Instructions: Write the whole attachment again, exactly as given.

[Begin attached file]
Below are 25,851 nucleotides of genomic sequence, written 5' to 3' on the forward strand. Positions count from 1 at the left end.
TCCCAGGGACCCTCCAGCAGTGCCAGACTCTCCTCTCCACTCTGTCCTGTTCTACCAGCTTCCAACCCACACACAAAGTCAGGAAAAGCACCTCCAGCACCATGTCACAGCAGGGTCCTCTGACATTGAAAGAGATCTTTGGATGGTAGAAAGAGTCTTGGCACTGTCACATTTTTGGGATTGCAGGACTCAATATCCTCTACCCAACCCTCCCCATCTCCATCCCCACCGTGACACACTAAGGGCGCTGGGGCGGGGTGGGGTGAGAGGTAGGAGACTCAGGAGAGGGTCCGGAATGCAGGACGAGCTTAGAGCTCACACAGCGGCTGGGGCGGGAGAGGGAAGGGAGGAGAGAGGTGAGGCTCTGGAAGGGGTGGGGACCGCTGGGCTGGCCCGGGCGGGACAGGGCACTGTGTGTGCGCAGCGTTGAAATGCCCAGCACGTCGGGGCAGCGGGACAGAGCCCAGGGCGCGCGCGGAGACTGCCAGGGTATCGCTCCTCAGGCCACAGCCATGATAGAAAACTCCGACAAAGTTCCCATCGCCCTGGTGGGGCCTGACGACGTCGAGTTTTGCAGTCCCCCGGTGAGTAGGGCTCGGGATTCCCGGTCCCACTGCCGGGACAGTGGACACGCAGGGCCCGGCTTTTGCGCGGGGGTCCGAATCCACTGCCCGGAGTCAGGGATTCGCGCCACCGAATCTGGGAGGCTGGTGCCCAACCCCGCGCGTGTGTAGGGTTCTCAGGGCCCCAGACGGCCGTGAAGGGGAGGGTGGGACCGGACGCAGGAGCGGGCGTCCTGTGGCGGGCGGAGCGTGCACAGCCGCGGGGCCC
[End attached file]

Below are 25,851 nucleotides of genomic sequence, written 5' to 3' on the forward strand. Positions count from 1 at the left end.
TCCCAGGGACCCTCCAGCAGTGCCAGACTCTCCTCTCCACTCTGTCCTGTTCTACCAGCTTCCAACCCACACACAAAGTCAGGAAAAGCACCTCCAGCACCATGTCACAGCAGGGTCCTCTGACATTGAAAGAGATCTTTGGATGGTAGAAAGAGTCTTGGCACTGTCACATTTTTGGGATTGCAGGACTCAATATCCTCTACCCAACCCTCCCCATCTCCATCCCCACCGTGACACACTAAGGGCGCTGGGGCGGGGTGGGGTGAGAGGTAGGAGACTCAGGAGAGGGTCCGGAATGCAGGACGAGCTTAGAGCTCACACAGCGGCTGGGGCGGGAGAGGGAAGGGAGGAGAGAGGTGAGGCTCTGGAAGGGGTGGGGACCGCTGGGCTGGCCCGGGCGGGACAGGGCACTGTGTGTGCGCAGCGTTGAAATGCCCAGCACGTCGGGGCAGCGGGACAGAGCCCAGGGCGCGCGCGGAGACTGCCAGGGTATCGCTCCTCAGGCCACAGCCATGATAGAAAACTCCGACAAAGTTCCCATCGCCCTGGTGGGGCCTGACGACGTCGAGTTTTGCAGTCCCCCGGTGAGTAGGGCTCGGGATTCCCGGTCCCACTGCCGGGACAGTGGACACGCAGGGCCCGGCTTTTGCGCGGGGGTCCGAATCCACTGCCCGGAGTCAGGGATTCGCGCCACCGAATCTGGGAGGCTGGTGCCCAACCCCGCGCGTGTGTAGGGTTCTCAGGGCCCCAGACGGCCGTGAAGGGGAGGGTGGGACCGGACGCAGGAGCGGGCGTCCTGTGGCGGGCGGAGCGTGCACAGCCGCGGGGCCC